CHAPTER 1

Symplectic Geometry and the

Splitting of Invariant Manifolds

In this first chapter we give an exposition of the geometric ideas involved in

the study of the splitting of invariant manifolds. For the convenience of the reader,

and also for the sake of fixing notation, the first two paragraphs shortly recall

the necessary basic notions concerning symplectic geometry (§1.1) and hyperbolic

sets in a general setting (§1.2). We refer to [AG] and [MDS] for detailed treat-

ments of symplectic geometry, and to [HK] for an excellent general exposition of

dynamical systems theory. We work everywhere with Hamiltonian flows, defined

on a 2^-dimensional symplectic manifold (M, f2) by at least C2 Hamiltonians; most

applications will be to analytic systems. We leave it to the reader to convince him-

self that many properties can easily be adapted to other settings, in particular to

symplectic maps instead of flows.

We introduce in Paragraphs 1.3-1.7 various notions of angular splitting, first at

a linear level (splitting of two linear Lagrangian subspaces in a symplectic vector

space), then for pairs of Lagrangian submanifolds of a symplectic manifold. We will

distinguish between the symplectic notions, which can be defined without additional

structure, and the Euclidean ones, which require in addition fixing an almost com-

plex structure on the ambient manifold. The definitions are given first intrinsically,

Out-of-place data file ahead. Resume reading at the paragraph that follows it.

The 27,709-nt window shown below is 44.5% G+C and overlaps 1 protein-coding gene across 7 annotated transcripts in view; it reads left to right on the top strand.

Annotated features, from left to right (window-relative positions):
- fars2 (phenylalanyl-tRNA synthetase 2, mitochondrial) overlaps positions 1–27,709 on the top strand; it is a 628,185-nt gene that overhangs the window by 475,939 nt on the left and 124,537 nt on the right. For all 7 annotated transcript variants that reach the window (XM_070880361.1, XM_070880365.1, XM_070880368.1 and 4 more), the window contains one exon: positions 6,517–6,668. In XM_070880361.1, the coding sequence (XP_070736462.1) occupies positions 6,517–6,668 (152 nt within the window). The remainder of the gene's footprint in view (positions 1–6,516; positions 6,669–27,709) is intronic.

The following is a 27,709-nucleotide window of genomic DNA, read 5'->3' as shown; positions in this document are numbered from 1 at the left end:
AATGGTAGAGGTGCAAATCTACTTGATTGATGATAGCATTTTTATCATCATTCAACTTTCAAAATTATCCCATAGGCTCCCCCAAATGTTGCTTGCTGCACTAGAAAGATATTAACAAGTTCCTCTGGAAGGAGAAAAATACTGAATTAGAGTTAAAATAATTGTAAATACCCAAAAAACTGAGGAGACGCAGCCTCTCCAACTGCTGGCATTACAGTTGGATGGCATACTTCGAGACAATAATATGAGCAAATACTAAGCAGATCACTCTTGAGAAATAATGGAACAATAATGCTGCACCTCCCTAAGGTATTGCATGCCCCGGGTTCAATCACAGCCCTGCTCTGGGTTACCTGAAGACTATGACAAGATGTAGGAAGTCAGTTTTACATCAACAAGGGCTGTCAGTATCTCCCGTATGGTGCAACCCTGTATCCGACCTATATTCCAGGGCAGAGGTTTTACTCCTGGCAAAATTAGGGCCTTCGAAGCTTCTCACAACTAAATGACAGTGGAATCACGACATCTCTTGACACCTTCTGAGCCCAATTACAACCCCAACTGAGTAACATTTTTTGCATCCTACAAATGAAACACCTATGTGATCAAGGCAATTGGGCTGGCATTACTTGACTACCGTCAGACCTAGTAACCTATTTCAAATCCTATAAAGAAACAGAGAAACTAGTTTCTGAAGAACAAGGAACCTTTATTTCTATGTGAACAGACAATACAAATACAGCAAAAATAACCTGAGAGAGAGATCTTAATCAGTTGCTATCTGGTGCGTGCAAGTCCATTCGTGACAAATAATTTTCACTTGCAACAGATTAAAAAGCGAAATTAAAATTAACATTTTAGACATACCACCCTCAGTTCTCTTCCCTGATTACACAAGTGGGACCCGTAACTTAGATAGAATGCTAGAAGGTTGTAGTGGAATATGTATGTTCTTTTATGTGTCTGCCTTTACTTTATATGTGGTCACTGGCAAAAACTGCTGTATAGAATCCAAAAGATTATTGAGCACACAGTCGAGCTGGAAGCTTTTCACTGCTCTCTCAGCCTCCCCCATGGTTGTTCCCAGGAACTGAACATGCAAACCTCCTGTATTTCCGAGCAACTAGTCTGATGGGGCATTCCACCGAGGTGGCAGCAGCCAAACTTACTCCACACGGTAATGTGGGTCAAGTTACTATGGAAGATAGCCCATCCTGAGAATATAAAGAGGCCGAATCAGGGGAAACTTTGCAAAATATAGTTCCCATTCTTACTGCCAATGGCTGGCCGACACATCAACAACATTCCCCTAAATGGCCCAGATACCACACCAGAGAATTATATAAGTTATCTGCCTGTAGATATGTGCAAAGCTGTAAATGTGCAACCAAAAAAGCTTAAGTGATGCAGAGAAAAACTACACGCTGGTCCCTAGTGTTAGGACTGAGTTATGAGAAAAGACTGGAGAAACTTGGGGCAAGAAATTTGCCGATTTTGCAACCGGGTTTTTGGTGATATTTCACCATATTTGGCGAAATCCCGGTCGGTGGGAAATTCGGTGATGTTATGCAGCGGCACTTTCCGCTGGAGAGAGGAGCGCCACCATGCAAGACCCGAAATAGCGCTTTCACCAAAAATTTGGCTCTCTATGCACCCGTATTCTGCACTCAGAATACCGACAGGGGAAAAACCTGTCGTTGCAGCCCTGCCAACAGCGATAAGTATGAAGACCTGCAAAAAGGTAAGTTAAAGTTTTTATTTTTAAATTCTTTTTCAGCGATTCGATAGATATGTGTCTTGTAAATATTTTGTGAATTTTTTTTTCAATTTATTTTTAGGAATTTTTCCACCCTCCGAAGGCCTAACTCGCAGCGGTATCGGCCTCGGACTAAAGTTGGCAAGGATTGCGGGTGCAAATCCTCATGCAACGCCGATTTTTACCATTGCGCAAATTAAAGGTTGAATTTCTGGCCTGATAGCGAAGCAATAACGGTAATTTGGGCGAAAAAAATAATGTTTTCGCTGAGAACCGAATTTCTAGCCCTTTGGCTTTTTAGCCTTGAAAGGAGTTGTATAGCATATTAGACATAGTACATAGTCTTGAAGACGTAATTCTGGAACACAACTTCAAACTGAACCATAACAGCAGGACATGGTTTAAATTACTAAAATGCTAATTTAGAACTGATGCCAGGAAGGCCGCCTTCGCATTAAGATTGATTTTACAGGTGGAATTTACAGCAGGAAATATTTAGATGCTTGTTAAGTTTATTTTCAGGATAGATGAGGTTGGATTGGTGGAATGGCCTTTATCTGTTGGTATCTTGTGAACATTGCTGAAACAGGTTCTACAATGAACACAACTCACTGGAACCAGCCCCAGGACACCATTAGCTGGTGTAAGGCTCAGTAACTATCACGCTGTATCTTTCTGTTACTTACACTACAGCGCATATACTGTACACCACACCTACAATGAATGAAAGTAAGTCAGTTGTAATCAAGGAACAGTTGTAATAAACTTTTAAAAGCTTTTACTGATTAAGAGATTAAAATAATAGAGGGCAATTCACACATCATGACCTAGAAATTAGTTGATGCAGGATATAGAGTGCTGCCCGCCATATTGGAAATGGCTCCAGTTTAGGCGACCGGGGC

and then translated in local coordinates systems; we will stress the influence of the

changes of coordinates on these local interpretations.

Paragraph 1.8 gives the definition and basic properties of hyperbolic tori in the

Hamiltonian framework. We first introduce the dynamical definition of hyperbolic-

ity, which does not require the knowledge of a particular normal form near the tori,

and then take into account the symplectic geometry of the problem. The present

study is thus general enough to be applied, including in a perturbative setting, to

families of non-KAM hyperbolic tori, for instance the ones with Liouvillian rotation

vectors (see [Yl]). Similar definitions are given in [Boll], [Bol2], [BT].

Given a Hamiltonian H on M and an integer m satisfying 1 m £ — 1, a

m-hyperbolic invariant torus T is an (£ — m)-dimensional invariant torus in M such

that the flow defined by H restricts to an ergodic flow on T (which in applications

is generally conjugate to a transitive rotation) with exactly m strictly positive

Lyapunov exponents, hence also m strictly negative ones (see the precise definition

below). Let us mention that the case m = 1 is indeed special, as far as diffusion

properties are concerned, and there are compelling reasons which lead to restrict

certain aspects of the study to 1-hyperbolic tori. We have tried nevertheless to

give general definitions and proofs for hyperbolic tori, most (but not all) of them

being independent of the multiplicity m. It should be pointed out from the start

that of course, if m j^ £ — 1, a m-hyperbolic torus is not normally hyperbolic, for

dimensional reasons, and that the case m = £ — 1 corresponds to the well-known

Birkhoff's (normally) hyperbolic periodic orbits. The theory of pseudo-hyperbolic

manifolds (recalled in §1.2) makes it nevertheless possible in all cases to prove the

existence of invariant stable and unstable manifolds for T.

At the symplectic level, the torus T is assumed to be isotropic, and by the

(dynamical) definition of hyperbolic objects, its invariant manifolds will be isotropic

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